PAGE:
Tottenham’s new stadium set for grand opening on April 3
Tottenham made a long-awaited return to their new and improved home on March 24, opening the doors to their £1billion stadium in the first of two official test events at the new stadium ahead of the grand opening in April.
The landmark event saw Spurs’ U18 side beat Southampton 3-1 in the first test event. Tottenham’s second, and final, test event on March 30 saw a Spurs Legends team losing out 4-5 to Inter Milan Legends team in an entertaining contest.
The two test events have now set the stage for the grand opening of the 62,000-capacity stadium when Crystal Palace visit for a Premier League game on April 3.
Ahead of the clash, Tottenham players finally got their first state of the new stadium during a training session on March 28.
It has been a long wait for the Spurs squad to get into their new home, officially called the Tottenham Hotspur Stadium until naming rights are sold. Spurs were scheduled to move to the new White Hart Lane stadium in September but construction was delayed.
A Forbes report stated that the inaugural league clash will mark the start of a new era for the club and for soccer stadium design.
For the past decade, Tottenham has had to compete in the Premier League with a disadvantage when it came to matchday revenue. White Hart Lane’s size and corporate facilities were dwarfed by its rivals, making a new stadium a strategic priority, the report argued.
The new arena’s 62,062 capacity evens the level playing field in terms of spectators, while the hospitality offerings are state of the art. But a larger, more modern stadium doesn’t solve everything as a number of new venues built in the 2000s were accused of lacking character and atmosphere, it said.
Tottenham has left no stone unturned to avoid these pitfalls. Each stand has a unique appearance, including a single-tier South Stand, while all are set at an angle of 35 degrees – the largest incline legally allowed in the UK. All of this brings fans closer to the action and encourages them to get behind the team.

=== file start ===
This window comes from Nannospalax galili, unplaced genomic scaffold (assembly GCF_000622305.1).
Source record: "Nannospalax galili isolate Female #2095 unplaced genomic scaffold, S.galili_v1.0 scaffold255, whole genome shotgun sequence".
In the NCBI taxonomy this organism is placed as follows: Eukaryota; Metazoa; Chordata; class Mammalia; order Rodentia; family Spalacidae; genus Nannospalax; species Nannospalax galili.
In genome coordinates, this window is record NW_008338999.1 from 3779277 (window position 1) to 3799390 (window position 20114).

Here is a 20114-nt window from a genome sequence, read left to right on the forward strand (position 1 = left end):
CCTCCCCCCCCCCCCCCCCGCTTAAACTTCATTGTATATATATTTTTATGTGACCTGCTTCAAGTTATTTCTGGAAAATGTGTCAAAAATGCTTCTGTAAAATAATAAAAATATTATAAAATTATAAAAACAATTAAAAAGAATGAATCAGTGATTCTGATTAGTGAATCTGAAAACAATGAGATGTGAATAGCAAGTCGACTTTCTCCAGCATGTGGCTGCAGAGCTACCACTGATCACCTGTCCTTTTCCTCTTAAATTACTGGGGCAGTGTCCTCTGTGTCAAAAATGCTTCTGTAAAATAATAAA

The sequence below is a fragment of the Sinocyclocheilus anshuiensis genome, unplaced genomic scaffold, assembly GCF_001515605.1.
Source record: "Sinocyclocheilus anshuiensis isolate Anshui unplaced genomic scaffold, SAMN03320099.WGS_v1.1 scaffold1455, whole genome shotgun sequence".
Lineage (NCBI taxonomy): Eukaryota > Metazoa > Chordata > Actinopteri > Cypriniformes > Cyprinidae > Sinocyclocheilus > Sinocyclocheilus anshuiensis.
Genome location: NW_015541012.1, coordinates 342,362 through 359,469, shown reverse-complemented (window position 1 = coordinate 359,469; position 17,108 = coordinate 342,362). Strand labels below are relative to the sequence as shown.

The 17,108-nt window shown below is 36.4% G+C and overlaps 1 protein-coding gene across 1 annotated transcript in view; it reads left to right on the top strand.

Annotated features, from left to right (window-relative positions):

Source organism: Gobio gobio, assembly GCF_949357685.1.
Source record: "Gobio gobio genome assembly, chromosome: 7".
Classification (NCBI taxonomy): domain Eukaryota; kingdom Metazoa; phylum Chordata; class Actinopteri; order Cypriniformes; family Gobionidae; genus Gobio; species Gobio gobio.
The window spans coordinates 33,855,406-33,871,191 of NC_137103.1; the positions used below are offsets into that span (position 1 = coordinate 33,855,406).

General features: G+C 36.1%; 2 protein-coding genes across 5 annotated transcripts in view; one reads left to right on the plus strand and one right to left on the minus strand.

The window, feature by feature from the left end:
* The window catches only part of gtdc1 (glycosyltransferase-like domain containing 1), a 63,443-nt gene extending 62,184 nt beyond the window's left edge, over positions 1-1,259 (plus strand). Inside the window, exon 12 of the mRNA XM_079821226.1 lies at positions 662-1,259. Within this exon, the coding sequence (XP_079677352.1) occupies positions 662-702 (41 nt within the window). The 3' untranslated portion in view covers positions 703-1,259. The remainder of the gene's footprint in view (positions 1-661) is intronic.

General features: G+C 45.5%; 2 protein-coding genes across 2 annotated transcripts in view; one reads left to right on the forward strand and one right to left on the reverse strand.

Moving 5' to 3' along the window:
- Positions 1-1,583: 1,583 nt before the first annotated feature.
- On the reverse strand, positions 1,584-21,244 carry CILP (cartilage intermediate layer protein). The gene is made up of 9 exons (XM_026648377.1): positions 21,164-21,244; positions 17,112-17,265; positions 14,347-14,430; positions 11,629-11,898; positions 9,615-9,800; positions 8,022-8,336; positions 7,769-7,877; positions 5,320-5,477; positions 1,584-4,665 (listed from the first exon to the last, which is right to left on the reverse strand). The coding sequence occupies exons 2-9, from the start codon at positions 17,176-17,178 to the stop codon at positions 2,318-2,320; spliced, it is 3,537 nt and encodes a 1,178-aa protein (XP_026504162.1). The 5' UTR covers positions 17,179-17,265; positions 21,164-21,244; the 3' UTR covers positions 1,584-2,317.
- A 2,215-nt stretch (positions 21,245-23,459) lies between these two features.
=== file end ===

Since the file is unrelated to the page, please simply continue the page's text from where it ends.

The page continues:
But Spurs has a secondary aim to change the behavior of the English soccer fan. Traditionally, supporters arrive just before kick-off and leave shortly after the final whistle. Tottenham wants them to stay in the ground as long as possible, so they spend more money in retail stores and bars.
Technology is playing a role in achieving both these goals, firstly by improving the fan experience and secondly, by making operations as smooth as possible. The aim is for technology to play a part at every step of the customer journey – from when they purchase a ticket to when they sit down at their seat – to make it as seamless as possible, Forbes said.
The network, built by HPE Aruba, connects all systems in the stadium intelligently. Ticketing, security and electric turnstiles are all enabled by this network, as are other innovations such as video screens, LED signage, public Wi-Fi access and mobile point of sale (POS) systems.
The combination of the public Wi-Fi network and a data analytics platform aims to allow the club to learn more about its supports so they can be encouraged to stay longer at the ground and be targeted with personalized offers that encourage them to spend more at retail outlets.
Bars and restaurants take contactless payments, while the ‘Bottoms Up’ beer taps can fill a cup within six seconds. Meanwhile, Spurs’ IT department can assess the performance of POS systems in real time, reducing the risk of lost revenue or angry fans queuing for a refreshment.
While such attention to detail is common in sporting venues in North America, it is quite novel in England, the Forbes report noted.
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